Community Living Essex County

Community Living Essex County hosts 13th annual “Luncheon with the Mayors”


By Ron Giofu


Community Living Essex County (CLEC) invited mayors, political leaders and business people to see what initiatives the agency has been working on.

CLEC held its 13th annual “Luncheon with the Mayors” last Friday afternoon with the program consisting of discussion of what programs and initiatives the non-profit agency is up to. CLEC supports more than 650 people with intellectual disabilities and their families across Essex County.

Tony DeSantis, manager of community relations and resource development with CLEC, pointed out that May is “Community Living Month” in Ontario and that local businesses and municipalities either have been or are invited to light up their buildings blue and green for the month.

CLEC executive director Karen Bolger said the luncheon gives the agency a chance to bring community leaders together and show what the agency is doing. She added she is excited to build on the “positive relationship” Community Living Essex County has with community partners and municipal leaders.

“We can’t do it alone,” said Bolger.

Bolger said the agency was accredited in 2014 with FOCUS Accreditation leading the agency through a re-accreditation process, something Bolger is confident the agency did successfully.

Natalie Crawford, project manager for community engagement, spoke on the “My Community Hub” project. The networking website, found at, is described as an “online registration space for activities, classes, programs, workshops, respite and camps offered by developmental service agencies across Ontario.”

“We’re really excited to be part of this,” said Crawford, who pointed out CLEC is the only service provider in southwestern Ontario currently enrolled in My Community Hub.

Julie LaSorda, manager of administration with CLEC, spoke on the “REAL Xchange” initiative, with the goal being to provide more options to the people it supports yet do so efficiently. The project came out of the “REAL Change” initiative and currently has 77 unique users and 56 developmental services agencies in Ontario registered since its launch Jan. 30.

LaSorda outlined that pillars of “REAL Xchange” include exchanging knowledge, collaborating and mentoring, passing along their knowledge and even being able to create a revenue stream from it.

“We didn’t have to take (the REAL Xchange project) on but it’s the right thing to do,” said LaSorda.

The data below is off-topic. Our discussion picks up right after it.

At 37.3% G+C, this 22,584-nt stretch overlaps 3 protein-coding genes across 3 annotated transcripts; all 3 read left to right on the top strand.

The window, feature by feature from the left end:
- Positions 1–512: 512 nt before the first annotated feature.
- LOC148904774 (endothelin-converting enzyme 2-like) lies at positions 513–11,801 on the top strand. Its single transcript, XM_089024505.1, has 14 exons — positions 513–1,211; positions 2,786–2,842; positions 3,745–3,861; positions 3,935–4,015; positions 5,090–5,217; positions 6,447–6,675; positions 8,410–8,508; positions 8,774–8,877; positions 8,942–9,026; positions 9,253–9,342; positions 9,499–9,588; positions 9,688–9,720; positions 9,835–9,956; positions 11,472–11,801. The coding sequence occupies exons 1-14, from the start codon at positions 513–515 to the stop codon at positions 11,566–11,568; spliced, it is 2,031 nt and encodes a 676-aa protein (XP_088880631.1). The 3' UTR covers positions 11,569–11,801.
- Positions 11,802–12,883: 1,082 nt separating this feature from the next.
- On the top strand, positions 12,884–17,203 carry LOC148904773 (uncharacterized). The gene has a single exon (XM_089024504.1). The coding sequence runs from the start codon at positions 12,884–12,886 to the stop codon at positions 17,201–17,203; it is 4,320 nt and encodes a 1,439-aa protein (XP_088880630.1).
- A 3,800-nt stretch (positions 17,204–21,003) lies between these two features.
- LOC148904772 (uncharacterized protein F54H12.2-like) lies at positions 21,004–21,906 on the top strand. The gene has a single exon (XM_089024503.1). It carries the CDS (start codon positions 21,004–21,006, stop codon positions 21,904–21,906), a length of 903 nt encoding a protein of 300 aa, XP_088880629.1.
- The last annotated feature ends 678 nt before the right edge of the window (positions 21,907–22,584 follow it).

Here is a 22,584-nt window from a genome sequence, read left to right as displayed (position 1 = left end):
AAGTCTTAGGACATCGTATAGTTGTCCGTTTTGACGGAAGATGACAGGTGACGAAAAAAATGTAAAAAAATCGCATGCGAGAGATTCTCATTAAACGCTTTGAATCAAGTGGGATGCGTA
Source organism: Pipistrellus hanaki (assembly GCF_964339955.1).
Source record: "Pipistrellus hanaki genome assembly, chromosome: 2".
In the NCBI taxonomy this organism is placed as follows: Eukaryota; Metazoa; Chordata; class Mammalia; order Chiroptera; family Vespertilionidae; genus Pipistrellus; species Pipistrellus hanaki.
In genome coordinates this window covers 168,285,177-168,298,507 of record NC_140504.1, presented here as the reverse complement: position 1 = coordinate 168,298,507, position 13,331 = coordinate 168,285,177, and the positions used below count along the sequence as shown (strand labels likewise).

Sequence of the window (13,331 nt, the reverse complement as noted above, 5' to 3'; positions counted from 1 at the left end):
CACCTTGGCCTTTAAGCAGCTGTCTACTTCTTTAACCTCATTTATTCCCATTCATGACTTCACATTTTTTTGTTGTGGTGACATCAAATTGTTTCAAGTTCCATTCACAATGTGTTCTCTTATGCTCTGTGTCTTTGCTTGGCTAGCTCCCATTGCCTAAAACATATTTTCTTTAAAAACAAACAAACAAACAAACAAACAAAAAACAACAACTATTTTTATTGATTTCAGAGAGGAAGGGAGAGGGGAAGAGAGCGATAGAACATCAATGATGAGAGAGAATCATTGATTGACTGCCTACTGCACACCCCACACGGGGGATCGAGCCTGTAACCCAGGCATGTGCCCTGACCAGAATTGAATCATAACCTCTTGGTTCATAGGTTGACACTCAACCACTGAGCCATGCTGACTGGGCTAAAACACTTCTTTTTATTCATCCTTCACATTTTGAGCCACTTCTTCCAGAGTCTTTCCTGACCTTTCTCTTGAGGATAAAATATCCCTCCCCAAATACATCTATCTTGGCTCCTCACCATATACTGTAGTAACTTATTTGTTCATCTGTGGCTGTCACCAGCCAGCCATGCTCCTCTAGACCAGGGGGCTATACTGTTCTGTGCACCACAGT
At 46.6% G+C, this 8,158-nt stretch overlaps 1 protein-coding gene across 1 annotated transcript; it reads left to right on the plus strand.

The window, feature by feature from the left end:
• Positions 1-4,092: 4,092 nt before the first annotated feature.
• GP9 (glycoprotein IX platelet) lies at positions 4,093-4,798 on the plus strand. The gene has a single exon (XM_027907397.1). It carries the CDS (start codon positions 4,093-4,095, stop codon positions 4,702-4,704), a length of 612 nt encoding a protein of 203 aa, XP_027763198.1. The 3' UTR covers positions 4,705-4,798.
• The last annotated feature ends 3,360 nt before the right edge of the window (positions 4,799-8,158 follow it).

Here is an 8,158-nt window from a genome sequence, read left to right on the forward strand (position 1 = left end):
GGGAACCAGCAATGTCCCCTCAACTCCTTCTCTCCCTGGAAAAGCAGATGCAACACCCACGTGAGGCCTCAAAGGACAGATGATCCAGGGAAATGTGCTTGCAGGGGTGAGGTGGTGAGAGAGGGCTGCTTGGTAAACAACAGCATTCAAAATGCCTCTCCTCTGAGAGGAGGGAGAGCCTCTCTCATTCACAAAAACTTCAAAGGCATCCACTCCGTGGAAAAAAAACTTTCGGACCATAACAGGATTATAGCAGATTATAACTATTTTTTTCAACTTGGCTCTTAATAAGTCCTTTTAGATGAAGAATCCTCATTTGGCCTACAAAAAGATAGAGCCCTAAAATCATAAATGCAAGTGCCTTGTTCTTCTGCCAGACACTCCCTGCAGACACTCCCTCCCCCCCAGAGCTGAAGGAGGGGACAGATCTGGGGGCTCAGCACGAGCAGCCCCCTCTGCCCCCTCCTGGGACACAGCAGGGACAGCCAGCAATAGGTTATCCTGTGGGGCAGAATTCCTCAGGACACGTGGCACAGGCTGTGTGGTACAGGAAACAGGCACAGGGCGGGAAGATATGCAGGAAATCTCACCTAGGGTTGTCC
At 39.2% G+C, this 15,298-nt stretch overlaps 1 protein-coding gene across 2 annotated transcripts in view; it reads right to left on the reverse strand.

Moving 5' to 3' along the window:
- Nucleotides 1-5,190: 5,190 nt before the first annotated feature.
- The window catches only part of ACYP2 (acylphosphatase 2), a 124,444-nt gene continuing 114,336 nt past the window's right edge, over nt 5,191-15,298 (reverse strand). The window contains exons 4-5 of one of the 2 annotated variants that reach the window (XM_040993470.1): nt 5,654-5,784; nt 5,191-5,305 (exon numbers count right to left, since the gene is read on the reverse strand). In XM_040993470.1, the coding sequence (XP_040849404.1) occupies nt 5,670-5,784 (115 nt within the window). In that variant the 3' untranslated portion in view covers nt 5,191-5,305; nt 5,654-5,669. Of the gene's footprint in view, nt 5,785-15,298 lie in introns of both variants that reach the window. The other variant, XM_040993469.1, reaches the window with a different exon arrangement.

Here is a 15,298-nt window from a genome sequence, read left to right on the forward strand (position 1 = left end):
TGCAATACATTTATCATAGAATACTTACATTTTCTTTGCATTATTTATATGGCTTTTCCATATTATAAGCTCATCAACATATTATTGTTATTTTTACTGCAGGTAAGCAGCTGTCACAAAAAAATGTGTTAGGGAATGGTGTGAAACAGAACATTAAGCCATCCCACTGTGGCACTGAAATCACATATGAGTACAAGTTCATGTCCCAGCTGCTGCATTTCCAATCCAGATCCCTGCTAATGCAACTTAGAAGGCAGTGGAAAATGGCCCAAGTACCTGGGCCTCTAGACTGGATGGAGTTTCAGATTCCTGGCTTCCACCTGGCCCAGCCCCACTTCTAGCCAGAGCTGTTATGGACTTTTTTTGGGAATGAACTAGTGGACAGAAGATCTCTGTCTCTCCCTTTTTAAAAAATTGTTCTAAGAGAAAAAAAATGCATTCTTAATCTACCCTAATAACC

Community Living Essex County held its 13th annual “Luncheon with the Mayors” Friday afternoon. Back row (from left) CLEC 2nd vice president and LaSalle Councillor Sue Desjarlais, Tecumseh Councillor Rita Ossington, Kingsville Mayor Nelson Santos, Amherstburg Deputy Mayor Bart DiPasquale, Essex County Warden and Lakeshore Mayor Tom Bain, Essex Deputy Mayor Richard Meloche, Lakeshore Councillor Tracey Bailey and Essex Mayor Ron McDermott. Front row (from left): CLEC manger of supports Derek Roy, project manager-community engagement Natalie Crawford, manager of administration Julie LaSorda, Brigitte Gagnon from the self-advocate group, New Day – Leaders of Today, executive director Karen Bolger, director of Community Living supports Corey Dalgleish and manager of community relations and resource development Tony DeSantis.

Corey Dalgleish, director of Community Living supports, outlined the “Smart Support” technology-enabled services with that coming out of the “REAL Change” project. The agency uses a variety of technological devices and apps, many of the latter being free or carrying a modest cost.

“Not all of this is customized technology,” said Dalgleish. “It’s available to all of us.”

Dalgleish added that technology “isn’t a support, it’s a tool,” and “the focus isn’t to replace supports with technology, it’s to enhance supports with technology.”

Derek Roy, manager of Community Living supports, outlined the “Career Compass” employment service where people with intellectual disabilities are matched with employers. The Career Compass team works with job seekers and employers to find the right matches, with current statistics showing that 58 people are employed, 38 more are actively looking for work and five people being hired in April.

Roy also outlined the “Job Path” project with that being pre-employment consultation and the “Youth in Action” project where youth with intellectual disabilities are assisted with co-op placements as well as part-time and summer job placements.

Bolger called the presentations “only a sample” of what Community Living Essex County is doing in the communities it operates in.

“We have lots to celebrate,” she said.

For more information on CLEC or its programs, call 519-776-6483 or visit The agency also is on Facebook, Twitter, LinkedIn, Instagram, YouTube and Flickr.